Bob Frankston

More on flying in the real world

I don't think I submitted this one but it is relevant. This experience of arbitrary rules was reinforced on Delta Airlines which bans the use of cell phones while inside the plane on the ground but allows me to use it near the cockpit at the open door as long as I'm theoretically outside the circumference of the place.

Once more I'm focusing on my experiences in flying. Perhaps I'm doing it too much but it is represents a strong contrast with marketplace thinking. In the consumer marketplace, one must accommodate human foibles but when flying, I have the responsibility to follow many rules. If they are violated by me or any of the other passengers the consequences are dire. If this were true, the risk would be intolerable.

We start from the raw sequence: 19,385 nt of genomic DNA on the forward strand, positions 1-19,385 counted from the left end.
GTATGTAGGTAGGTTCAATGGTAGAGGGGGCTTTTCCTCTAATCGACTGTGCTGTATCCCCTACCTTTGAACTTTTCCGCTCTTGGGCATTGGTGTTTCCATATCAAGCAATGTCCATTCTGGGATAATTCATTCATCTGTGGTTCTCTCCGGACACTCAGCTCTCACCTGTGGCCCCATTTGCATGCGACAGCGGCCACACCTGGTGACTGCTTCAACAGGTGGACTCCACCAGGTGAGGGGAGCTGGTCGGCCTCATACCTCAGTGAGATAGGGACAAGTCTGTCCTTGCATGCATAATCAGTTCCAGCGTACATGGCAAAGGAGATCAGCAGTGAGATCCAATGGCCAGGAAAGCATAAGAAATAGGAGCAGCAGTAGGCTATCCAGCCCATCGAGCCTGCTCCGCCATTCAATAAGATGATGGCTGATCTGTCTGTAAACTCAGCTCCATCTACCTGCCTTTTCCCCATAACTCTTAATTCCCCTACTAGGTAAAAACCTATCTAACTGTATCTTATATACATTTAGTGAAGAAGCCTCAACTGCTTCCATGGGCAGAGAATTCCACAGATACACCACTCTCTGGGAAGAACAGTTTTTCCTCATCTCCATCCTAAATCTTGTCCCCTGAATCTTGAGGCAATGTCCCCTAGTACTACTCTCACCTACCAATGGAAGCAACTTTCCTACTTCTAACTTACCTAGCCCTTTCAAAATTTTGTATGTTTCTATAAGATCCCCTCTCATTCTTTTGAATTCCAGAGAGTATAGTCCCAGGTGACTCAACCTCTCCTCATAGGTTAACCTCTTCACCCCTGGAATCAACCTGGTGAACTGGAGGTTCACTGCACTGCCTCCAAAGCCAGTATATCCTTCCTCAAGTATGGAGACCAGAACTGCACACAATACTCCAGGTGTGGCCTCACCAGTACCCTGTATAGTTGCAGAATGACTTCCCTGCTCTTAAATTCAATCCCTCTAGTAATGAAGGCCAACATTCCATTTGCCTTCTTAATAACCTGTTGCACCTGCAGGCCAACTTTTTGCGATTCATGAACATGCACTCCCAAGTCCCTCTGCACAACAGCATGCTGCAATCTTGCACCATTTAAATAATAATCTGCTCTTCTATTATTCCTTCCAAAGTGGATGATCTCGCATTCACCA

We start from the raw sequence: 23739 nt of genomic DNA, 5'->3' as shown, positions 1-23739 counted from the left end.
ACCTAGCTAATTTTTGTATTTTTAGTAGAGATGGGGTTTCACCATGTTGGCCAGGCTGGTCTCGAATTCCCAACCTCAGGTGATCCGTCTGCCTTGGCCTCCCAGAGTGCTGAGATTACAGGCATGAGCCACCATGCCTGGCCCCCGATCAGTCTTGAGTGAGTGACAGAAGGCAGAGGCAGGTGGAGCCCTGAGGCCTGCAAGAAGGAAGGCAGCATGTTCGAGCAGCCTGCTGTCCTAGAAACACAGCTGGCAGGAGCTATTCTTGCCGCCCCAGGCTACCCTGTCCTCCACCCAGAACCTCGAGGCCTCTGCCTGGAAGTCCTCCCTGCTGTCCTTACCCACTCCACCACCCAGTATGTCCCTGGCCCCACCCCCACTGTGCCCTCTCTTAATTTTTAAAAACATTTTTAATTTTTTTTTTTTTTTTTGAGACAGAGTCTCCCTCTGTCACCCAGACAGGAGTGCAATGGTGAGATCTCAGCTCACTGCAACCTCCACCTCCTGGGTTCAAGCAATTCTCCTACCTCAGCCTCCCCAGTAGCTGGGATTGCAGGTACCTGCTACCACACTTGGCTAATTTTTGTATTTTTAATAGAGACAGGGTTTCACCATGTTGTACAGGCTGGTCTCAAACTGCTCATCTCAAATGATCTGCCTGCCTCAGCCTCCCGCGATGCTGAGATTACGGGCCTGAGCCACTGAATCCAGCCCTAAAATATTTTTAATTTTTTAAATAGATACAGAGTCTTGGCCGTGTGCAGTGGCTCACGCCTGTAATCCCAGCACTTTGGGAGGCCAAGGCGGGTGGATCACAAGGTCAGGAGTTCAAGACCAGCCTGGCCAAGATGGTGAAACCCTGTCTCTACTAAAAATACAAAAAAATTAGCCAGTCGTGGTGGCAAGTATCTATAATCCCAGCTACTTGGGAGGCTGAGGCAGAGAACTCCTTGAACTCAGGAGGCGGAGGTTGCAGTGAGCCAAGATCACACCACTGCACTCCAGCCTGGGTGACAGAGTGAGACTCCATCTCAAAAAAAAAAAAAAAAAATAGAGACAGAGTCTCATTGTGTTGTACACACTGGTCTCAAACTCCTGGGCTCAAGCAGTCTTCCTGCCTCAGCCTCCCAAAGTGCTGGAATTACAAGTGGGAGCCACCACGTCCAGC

To attend INet 98 ( I flew Lufthansa (LH) which has different rules from its partner United (UA). LH doesn't want anyone using CD players connected to their laptops or, perhaps, even within. And DL doesn't want you using a cellular phone on the ground in the back of the plane but you can use it inches from the cockpit as long as it is on the curve that would be occupied by the door if it were closed. Of course, the airlines casually ask people to turn off their phones and other transmitters but I suspect that many, if not a majority of the people, carrying two-pagers, small phones and other devices are even aware that they are carrying transmitters. Those who have tried to look for eyeglasses only to realize that they are already in place can understand not even being aware of carrying such a device. A PDA is just a note pad, it's not a computer any more than one's hearing aid is a computer or ones watch is an electronic device.